top of page

Get Personal with Knoxville's International Award-Winning Photographer & Entrepreneur Saray Taylor-Roman

Saray Taylor-Roman Photography

Saray Taylor-Roman

Through hard work, life lessons, and God’s favor, Saray Taylor-Roman has built a photography empire in Knoxville, inspiring her clients to find the divinity within themselves.

Saray grew up moving around Mexico due to her father’s work as a minister. By the time she was fifteen, she had attended eleven different schools in seven different states and two different countries. While she came from humble beginnings she was rich in curiosity and creativity.

Saray was a quiet yet witty and observant girl. Looking back, the hours she would spend as a child during the summers at her grandfather’s garden admiring nature, counting the ridges of the petals in hibiscus as big as her face, dissecting bug exoskeletons, taking 30-minute bus trips to the gulf of Mexico to feel the ocean breeze, or jumping on a small fishing boat for an hour to visit her great grandmother across the Coatzacoalcos river helped spur her creativity and incorporate amazing shapes and textures into her photography today.

While shapes and textures from her past heavily influence her creative work, Saray’s color palette is opposite of what you might expect from a Mexican artist. The colors in her photographs aren’t bright and saturated; instead, they are muted and in pastel tones as if they were screenshots from her childhood memories.

As Saray grew, the little girl who admired beauty and freedom in nature, was introduced to the ugly negativity of the world and its skewed mindset of beauty.

When she was around eight years old, a man came knocking on her family’s door inquiring about taking family portraits. Her parents obliged because they had never had portraits taken before and set a date for a few weeks out.

When the day came for photos, Saray, being the oldest sibling, went first. Excited for the experience of getting her photo taken, she sat on a chair, innocent, trusting, and smiling wide, showing all of her missing baby teeth, ready to begin.

Here she sat, smiling wide for her photo, only for the photographer to tell her not to smile because she was missing some teeth, and it didn’t look good. As he finished taking Saray’s portrait, her little sister ran into the room, eager for her turn. The man smiled at her and said, “Oh, the cute one of the family is here!”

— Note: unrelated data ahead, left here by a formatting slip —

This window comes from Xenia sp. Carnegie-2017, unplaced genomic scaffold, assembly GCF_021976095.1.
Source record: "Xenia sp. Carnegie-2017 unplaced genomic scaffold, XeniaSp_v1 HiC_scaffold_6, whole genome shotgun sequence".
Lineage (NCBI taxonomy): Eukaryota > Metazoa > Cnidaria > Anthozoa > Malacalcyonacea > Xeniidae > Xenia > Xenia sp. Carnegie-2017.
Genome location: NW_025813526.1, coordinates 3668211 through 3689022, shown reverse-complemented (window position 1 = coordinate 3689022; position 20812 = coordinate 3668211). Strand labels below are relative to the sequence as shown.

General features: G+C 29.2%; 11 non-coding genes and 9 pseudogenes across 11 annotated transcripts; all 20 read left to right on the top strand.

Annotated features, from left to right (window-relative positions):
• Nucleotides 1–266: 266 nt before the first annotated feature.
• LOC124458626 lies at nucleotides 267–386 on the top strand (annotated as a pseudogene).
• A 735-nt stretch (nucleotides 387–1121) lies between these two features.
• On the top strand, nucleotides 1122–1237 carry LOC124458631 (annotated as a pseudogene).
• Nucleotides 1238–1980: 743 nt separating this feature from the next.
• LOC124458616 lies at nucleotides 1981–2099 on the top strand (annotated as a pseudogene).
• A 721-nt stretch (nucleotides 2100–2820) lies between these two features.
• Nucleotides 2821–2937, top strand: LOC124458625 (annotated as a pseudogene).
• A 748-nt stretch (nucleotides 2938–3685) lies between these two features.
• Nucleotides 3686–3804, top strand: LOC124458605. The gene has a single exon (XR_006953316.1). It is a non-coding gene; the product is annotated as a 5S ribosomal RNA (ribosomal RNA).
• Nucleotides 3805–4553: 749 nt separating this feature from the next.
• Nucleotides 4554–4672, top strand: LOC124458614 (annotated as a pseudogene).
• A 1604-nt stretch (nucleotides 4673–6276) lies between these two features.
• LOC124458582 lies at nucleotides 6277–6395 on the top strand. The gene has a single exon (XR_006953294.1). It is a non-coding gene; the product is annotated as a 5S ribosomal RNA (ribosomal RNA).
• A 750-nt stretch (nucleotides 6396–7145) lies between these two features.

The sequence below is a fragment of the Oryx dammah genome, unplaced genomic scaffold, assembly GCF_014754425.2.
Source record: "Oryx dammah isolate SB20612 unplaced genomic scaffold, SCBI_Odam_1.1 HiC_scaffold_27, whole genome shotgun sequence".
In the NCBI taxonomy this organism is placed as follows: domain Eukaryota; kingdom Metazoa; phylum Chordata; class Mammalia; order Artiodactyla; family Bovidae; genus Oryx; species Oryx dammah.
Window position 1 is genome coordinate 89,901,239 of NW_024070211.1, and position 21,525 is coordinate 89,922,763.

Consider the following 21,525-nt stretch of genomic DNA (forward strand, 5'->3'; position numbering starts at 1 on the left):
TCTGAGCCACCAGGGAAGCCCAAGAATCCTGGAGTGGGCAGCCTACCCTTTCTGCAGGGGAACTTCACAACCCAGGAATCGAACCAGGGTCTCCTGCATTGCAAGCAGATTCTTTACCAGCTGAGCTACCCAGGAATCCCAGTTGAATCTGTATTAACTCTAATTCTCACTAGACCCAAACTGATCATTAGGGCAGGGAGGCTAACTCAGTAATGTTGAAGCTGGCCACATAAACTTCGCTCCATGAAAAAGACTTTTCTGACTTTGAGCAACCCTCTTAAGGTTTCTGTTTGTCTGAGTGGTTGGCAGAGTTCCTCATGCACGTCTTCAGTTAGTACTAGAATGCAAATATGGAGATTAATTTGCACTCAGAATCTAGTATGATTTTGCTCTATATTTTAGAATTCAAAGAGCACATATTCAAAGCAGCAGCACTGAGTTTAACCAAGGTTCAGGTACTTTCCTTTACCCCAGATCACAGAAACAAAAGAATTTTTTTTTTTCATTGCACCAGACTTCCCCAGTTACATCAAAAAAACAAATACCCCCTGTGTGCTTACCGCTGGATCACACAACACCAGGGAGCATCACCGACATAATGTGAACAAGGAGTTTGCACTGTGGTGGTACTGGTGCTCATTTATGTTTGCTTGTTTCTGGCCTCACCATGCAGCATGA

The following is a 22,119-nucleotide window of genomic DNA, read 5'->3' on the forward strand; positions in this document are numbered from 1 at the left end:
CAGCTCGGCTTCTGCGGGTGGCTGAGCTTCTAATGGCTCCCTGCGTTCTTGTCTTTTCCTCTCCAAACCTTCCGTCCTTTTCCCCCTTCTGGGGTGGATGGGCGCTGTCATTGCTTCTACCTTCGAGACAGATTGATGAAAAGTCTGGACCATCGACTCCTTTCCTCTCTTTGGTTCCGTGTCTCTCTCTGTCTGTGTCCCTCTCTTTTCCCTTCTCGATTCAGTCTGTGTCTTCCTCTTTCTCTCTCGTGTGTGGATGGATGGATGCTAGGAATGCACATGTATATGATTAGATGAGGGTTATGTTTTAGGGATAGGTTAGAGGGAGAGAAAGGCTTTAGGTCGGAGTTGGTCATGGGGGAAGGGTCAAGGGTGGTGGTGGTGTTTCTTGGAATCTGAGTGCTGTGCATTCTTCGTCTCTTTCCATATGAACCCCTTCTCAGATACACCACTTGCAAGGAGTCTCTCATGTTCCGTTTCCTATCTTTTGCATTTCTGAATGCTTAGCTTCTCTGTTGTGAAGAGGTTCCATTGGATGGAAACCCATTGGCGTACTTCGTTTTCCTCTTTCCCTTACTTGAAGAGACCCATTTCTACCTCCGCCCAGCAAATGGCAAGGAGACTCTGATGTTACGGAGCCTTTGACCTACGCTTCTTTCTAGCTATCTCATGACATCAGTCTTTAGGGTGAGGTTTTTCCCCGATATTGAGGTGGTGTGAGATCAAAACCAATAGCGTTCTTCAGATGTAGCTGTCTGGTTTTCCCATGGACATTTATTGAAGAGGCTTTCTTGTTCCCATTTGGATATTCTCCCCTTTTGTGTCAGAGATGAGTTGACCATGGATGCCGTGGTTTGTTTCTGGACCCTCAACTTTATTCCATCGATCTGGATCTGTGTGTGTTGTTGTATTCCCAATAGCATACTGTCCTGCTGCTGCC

Saray recalls that the impact these words had on her self-esteem and had stayed with her for decades. Right after this event, Saray thought that she shouldn’t be in front of the camera anymore. She said “if you look at the family albums, I’m a blur in the back. I knew if you moved so fast, you would be a blur because cameras couldn’t freeze movement back then.” Eventually, she started taking the photos at her family reunions just to avoid being in them.



While this concept of not being worthy of being photographed wasn’t a conscious thought she battled with day to day, it definitely was something she stored in her subconscious mind; something that came back to haunt her years later while in college.

Saray started her college career to become a teacher in Tabasco, Mexico. Saray said “you see, all my aunts are teachers, all my uncles are engineers. My favorite aunt was a professor of engineering and, logically, my path had been decided”. After all, teaching came easy to her. Saray had taught her little sister how to read and write when she was 4 years old. She remembers hosting get-togethers at her home for friends of hers and her sister to come do their homework and grab a bite to eat after school. She also taught English as a second language while in her last year of high school and while she attended college in southern Mexico.

In her junior year in college, her parents got invited to start a spanish-speaking ministry in West Knoxville. Saray and her sister had to make a decision of whether or not to move to East TN with their parents. While Saray loved where she grew up, they did move around a lot, and she had no real ties to keep her there making this opportunity an easy choice for her.

At the time, Saray applied to both Maryville College and the University of Tennessee in Knoxville (UTK). UTK was going to charge their family out-of-state tuition while Maryville College granted her a 50% scholarship that later, due to her involvement in student affairs and her good grades, was bumped up to 75%. Unfortunately, at the time, she was told that none of her credits from Mexico transferred so she had to start over. This was her chance to try something new and reinvent herself. She decided to major in International Studies. One of her favorite things about Maryville College was that it is a liberal arts college and Saray took advantage of that. She enjoyed taking courses outside of her major like microbiology, embryology, music appreciation, and a course on the United Nations that changed her study abroad path from France to Japan. Saray spent the first semester of her junior year in Osaka, Japan.

When she returned from her trip, an incredible surprise awaited her. She learned that all of her Mexico credits now transferred, allowing her to earn two degrees– one in Education and one in International Studies. Now only lacking a few extracurricular courses and student teaching experience, she chose to take film photography to fill the extracurricular credit requirements. This was the beginning of her path to becoming the Master photographer she is today.